Samsung's estimated second-quarter 2015 figures show expected drops in revenue and profit as the huge technology company continues to be plagued by disappointing financial results.
In estimates released July 6, Samsung said it expects to report operating profits of $6.1 billion for the quarter ended June 30, which is a 4 percent drop from the same period a year ago, as well as revenue of $42.3 billion, 8.4 percent lower than the total one year ago.
The numbers are particularly disappointing at this time because in April Samsung released its new flagship smartphones, the Galaxy S6 and Galaxy S6 Edge, to battle back against Apple's hugely popular iPhone 6 and iPhone 6 Plus models, which came out in September 2014.
Part of the problem, according to a July 6 report by The Wall Street Journal, is that Samsung apparently underestimated what turned out to be higher demand for the Galaxy S6 Edge phone, with its screen that wraps around both sides of the smartphone, and planned for larger supplies of the standard S6 model over the S6 Edge, the news story reported.
"According to a person familiar with the matter, the company initially expected to sell four Galaxy S6 smartphones for each Galaxy S6 Edge that it sold, and set up its production facilities accordingly," The Journal reported. "Instead, demand was much likely closer to even for the two devices, the person said. The company ended up having more white S6 phones than it could sell and not enough S6 Edge handsets, which hurt sales, revenue and profit figures.
Samsung is working now to build as many S6 Edge phones as it needs, with a source telling The Journal that this could help lift the company's financial results in the third or fourth quarters of the year. Whether that will be adequate or too late is the next issue that the company will have to grapple with as it continues to work to bolster sales and profits.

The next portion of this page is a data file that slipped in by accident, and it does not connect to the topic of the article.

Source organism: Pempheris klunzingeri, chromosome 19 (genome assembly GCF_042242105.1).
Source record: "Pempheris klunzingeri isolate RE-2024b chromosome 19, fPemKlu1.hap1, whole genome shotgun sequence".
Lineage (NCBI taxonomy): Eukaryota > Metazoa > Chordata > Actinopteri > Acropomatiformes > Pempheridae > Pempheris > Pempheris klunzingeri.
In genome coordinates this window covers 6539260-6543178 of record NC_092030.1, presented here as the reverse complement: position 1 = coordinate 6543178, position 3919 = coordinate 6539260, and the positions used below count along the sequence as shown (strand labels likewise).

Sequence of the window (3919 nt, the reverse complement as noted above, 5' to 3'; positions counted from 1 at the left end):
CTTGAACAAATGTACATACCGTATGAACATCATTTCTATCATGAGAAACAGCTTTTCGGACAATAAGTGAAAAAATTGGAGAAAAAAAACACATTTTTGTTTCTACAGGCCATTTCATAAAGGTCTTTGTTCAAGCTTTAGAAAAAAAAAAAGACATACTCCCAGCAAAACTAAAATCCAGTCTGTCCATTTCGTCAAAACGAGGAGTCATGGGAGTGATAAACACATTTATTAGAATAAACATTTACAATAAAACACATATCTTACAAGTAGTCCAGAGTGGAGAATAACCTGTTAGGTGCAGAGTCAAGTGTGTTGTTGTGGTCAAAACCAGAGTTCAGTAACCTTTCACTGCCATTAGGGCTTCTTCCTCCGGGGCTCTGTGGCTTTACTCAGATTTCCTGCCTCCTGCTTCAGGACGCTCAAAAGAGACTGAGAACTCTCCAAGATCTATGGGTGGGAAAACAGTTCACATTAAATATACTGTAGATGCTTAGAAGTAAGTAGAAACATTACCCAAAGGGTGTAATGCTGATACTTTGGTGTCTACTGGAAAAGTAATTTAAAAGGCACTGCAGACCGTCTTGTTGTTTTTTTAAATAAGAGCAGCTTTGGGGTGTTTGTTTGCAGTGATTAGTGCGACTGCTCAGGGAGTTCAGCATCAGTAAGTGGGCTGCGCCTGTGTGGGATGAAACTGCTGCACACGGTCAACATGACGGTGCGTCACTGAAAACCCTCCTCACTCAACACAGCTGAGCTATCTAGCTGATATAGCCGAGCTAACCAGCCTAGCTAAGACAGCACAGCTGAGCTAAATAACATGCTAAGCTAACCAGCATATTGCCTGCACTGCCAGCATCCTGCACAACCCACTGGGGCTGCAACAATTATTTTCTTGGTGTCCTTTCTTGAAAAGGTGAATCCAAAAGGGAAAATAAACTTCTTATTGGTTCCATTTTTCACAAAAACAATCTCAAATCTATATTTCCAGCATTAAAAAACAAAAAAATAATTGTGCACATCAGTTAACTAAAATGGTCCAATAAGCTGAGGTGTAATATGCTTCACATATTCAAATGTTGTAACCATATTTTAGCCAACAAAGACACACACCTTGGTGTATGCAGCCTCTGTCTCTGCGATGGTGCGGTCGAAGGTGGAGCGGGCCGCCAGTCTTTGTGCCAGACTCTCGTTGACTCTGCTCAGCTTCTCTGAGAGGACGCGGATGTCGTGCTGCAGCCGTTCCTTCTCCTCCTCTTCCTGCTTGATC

Richard Windsor, an analyst with Edison Investment Research, told eWEEK in an emailed statement that it was logical that Samsung expected to sell more standard S6 phones than S6 Edge devices because earlier Edge devices had not sold as well. The disappointing results were due in part to that miscalculation, he wrote.
"This is a common occurrence in the handset market where demand is notoriously difficult to predict and hence this is no fault of Samsung's management," wrote Windsor. "The net result is that overall shipments of the S6 have not been as good as hoped causing the revenue miss reported."
On the other hand, wrote Windsor, Samsung's margins have held up well and he expects the company's handset business will be able to maintain or even improve on its 10.6 percent margins seen in the first quarter of 2015. "As long as market share and margins can be held stable, the way will be clear for [the company's] Device Solutions—memory, panels and LSI [division] to generate profit growth for the group going forward."
Still, the recovery at Samsung is likely going to take a while, wrote Windsor. "However, this does not mean that good times are here again as Device Solutions is not about to explode into rapid growth. Hence, we think that low single-digit earnings growth is likely for at least the next couple of years."
Samsung will release its final figures for the second quarter in late July. The estimates show the company heading for its seventh straight quarterly profit decline.
Samsung has been hit hard in recent years by lower sales of its mobile phones, which have been losing ground to cheaper phones from Chinese handset makers, and from stiffer competition from Apple and its latest iPhone 6 smartphones and from other competitors. Much of the sales slump likely was due to consumers who were waiting to see the then-new iPhones and Samsung's own replacement for its earlier flagship Galaxy S5 phone.